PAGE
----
Smartphones and other cutting-edge devices rely on global positioning system data. However, the system’s susceptibility to malfunctions may be higher than you anticipate. Unfortunately, the United States does not have any backup geolocation technology in case of power failures or interference. In addition to Russia’s threats to destroy GPS satellites, inaccurate GPS signals recently forced the temporary closure of a Dallas airport.
Fortunately, businesses are taking action to strengthen GPS security. NextNav has inked an agreement to supply its innovative TerraPoiNT technology, which complements GPS by making use of current Long Term Evolution (LTE) and Fifth Generation (5G) networks. Ganesh Pattabiraman, CEO of NextNav, said in an interview with Digital Trends that TerraPoiNT’s signal is nearly 100,000 times stronger than GPS and that its signal encryption makes it more resistant to jamming and spoofing. It’s an interesting fact, and it provides some insight into how we can (and should) protect GPS.
Irreplaceable Yet Vulnerable: Why GPS is So Crucial
Positioning, navigation, and timing services, as well as location services, are all available to mobile devices thanks to GPS. As a result of its extensive availability, it has become an indispensable part of businesses and infrastructure all across the world, from the power grid to emergency services to monetary transactions. Yet, as Pattabiraman pointed out, the system is “extremely sensitive” to interference like as jamming and spoofing.
The GPS receiver will be unable to transmit position data if “a jammer emits a signal that interferes with signal reception,” he explained.
For instance, just recently, planes at DFW International Airport were grounded due to issues with GPS signals. The airport was closed for two days as officials investigated the cause of the problem, which turned out to be an unknown source of interference.
Also concerning is the possibility of intervention from abroad. Russia has publicly boasted about its ability to destroy GPS satellites.
In his opinion, “an occurrence like a huge solar flare or damage to commercial satellites may possibly knock off multiple important services that we rely on every day,” Pattabiraman added. For this reason, the U.S. government has issued an executive order to “engage the public and private sectors to identify and promote the responsible use of PNT services” and other measures to encourage the development and adoption of PNT alternatives to GPS in order to guarantee the reliability of global positioning system systems.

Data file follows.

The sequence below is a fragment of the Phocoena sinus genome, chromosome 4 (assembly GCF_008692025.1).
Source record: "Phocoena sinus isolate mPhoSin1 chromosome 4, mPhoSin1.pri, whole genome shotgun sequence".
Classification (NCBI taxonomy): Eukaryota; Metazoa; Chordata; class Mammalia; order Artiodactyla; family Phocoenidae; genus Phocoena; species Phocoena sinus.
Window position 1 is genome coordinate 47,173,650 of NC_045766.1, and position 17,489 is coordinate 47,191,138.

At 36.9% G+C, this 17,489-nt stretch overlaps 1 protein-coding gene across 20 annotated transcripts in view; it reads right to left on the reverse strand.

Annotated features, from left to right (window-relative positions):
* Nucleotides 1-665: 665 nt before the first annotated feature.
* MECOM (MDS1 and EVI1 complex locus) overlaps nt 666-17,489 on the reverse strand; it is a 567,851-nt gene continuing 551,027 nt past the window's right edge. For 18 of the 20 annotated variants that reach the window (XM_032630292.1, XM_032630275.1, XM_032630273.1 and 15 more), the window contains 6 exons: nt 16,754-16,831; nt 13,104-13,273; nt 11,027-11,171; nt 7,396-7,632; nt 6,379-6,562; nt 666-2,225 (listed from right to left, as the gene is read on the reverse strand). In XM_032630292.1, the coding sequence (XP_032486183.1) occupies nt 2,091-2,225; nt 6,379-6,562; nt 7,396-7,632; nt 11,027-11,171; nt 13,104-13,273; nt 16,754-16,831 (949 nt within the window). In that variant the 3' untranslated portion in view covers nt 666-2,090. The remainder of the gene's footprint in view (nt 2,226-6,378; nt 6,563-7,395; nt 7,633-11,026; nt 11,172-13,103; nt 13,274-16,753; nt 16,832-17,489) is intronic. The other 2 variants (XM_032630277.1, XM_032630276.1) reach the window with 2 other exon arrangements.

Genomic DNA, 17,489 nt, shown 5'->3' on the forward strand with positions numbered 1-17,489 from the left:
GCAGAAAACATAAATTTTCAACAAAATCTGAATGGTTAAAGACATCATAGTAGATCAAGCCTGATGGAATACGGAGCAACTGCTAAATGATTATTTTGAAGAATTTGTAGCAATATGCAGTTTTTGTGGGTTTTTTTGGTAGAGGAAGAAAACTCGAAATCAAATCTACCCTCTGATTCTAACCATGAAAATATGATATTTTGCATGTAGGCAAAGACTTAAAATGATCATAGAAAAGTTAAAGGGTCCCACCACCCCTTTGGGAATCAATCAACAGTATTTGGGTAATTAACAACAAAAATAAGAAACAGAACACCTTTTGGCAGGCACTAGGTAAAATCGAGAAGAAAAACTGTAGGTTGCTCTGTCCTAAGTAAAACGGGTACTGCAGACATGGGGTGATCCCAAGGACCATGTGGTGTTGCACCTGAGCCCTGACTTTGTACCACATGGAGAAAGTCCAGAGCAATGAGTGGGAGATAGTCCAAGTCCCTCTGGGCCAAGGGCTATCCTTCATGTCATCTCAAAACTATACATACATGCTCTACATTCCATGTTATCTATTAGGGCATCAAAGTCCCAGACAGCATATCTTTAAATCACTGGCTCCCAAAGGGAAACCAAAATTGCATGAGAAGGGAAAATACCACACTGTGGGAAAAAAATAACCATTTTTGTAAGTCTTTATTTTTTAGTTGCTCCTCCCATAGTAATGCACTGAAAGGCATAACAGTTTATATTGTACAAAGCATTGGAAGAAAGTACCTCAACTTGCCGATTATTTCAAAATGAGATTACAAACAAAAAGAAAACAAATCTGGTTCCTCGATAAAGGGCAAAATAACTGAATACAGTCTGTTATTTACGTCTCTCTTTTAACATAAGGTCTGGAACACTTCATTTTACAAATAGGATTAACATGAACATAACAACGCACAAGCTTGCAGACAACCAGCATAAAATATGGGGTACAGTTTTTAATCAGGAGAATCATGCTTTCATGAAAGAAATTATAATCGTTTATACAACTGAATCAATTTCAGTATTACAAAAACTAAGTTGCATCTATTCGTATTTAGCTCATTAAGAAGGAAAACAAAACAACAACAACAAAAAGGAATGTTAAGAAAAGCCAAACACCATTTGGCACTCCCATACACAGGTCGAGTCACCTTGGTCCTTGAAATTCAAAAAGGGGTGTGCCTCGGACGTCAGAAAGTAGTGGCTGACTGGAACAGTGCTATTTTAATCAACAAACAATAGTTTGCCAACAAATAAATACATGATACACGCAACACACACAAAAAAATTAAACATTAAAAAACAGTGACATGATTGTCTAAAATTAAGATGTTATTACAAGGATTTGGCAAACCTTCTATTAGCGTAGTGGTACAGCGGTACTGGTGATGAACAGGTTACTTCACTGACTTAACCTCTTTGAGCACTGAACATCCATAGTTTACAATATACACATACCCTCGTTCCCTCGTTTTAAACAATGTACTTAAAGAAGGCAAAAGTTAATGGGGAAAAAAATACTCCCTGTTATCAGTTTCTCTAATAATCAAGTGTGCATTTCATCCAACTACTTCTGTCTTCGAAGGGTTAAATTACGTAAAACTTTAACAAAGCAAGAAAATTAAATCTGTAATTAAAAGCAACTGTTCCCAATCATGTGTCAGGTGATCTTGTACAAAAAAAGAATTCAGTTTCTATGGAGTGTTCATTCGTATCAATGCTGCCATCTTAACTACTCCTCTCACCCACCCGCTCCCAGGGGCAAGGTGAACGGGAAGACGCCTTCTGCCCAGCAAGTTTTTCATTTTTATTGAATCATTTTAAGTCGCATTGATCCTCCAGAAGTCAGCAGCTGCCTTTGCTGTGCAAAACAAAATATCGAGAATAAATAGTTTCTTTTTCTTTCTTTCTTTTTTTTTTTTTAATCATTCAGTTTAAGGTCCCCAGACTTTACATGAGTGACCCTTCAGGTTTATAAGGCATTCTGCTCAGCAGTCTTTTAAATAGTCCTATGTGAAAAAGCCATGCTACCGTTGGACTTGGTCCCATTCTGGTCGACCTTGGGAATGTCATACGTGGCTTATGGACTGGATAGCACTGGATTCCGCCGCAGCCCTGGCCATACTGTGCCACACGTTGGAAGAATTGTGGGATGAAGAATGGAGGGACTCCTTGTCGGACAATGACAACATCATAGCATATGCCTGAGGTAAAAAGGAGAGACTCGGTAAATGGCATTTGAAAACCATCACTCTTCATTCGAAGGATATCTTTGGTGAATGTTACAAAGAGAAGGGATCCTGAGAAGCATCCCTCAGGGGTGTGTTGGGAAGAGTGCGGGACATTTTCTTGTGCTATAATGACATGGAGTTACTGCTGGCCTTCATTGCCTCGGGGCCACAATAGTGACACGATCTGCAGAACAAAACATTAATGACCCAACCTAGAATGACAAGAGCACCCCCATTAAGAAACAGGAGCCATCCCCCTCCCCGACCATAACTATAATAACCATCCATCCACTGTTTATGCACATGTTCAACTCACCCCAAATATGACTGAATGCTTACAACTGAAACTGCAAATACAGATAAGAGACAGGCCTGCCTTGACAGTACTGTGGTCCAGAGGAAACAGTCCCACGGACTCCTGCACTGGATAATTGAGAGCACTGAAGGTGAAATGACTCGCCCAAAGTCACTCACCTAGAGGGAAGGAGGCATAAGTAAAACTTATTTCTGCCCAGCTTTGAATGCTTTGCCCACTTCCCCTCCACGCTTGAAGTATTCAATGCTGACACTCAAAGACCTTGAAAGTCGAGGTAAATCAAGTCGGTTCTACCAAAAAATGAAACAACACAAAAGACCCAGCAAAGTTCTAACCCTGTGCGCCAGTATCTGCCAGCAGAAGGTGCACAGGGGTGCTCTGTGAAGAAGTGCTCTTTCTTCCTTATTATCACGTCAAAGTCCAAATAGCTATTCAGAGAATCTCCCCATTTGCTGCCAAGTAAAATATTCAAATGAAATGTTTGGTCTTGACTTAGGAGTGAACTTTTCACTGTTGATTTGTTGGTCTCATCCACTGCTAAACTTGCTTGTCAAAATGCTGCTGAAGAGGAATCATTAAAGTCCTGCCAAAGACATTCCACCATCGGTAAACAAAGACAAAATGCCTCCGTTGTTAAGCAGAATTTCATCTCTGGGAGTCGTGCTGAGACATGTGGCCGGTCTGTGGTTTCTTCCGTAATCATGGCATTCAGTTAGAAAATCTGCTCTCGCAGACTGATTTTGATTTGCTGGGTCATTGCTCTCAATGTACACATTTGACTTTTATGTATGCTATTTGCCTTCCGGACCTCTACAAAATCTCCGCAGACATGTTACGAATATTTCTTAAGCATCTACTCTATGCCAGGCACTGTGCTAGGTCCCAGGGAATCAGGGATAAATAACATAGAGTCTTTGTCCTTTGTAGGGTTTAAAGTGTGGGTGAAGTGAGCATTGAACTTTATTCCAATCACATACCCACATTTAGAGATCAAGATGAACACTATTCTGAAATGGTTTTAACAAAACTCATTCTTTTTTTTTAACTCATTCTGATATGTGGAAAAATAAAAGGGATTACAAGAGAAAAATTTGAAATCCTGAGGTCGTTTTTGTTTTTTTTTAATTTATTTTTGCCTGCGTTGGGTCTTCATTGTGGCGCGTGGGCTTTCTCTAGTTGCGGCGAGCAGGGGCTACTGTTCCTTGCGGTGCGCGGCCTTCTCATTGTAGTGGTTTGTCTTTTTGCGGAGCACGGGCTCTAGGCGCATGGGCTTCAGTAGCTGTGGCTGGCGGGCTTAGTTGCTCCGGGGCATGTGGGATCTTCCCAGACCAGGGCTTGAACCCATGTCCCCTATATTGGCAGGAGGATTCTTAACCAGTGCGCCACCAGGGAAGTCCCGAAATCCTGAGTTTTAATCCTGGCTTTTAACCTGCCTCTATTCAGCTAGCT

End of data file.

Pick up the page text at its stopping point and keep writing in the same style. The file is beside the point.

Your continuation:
According to an interview with GPS Innovation Alliance acting executive director Alex Damato, the association does not take a stand on which backup GPS options are best.
He did, however, note that GPSIA concurs that “the optimal strategy for creating robust PNT service is to explore several technologies to increase variety in the PNT functions.” It is also crucial that backup solutions, rather than government regulations, drive the PNT needs of each industry sector. This means that they must be capable of providing the same capabilities and performance as GPS technology.
A Major Issue
The global positioning system (GPS) has been plagued by issues from its inception as a Cold War relic. According to Tim Sylvester, CEO of Integrated Roadways, GPS was originally intended for use by the military in combat zones when civilian networks were unavailable, such as when launching rockets thousands of feet into the air or guiding aircraft carriers full of planes across the ocean. It was never meant to assist guide people and automobiles in tranquil urban settings.
“This mismatch in design versus application implies that GPS has numerous important faults, such as low accuracy and high latency,” Sylvester added. These problems originate from GPS signals transmitted by satellites located thousands of kilometers distant, and they are a result of intractable physical laws.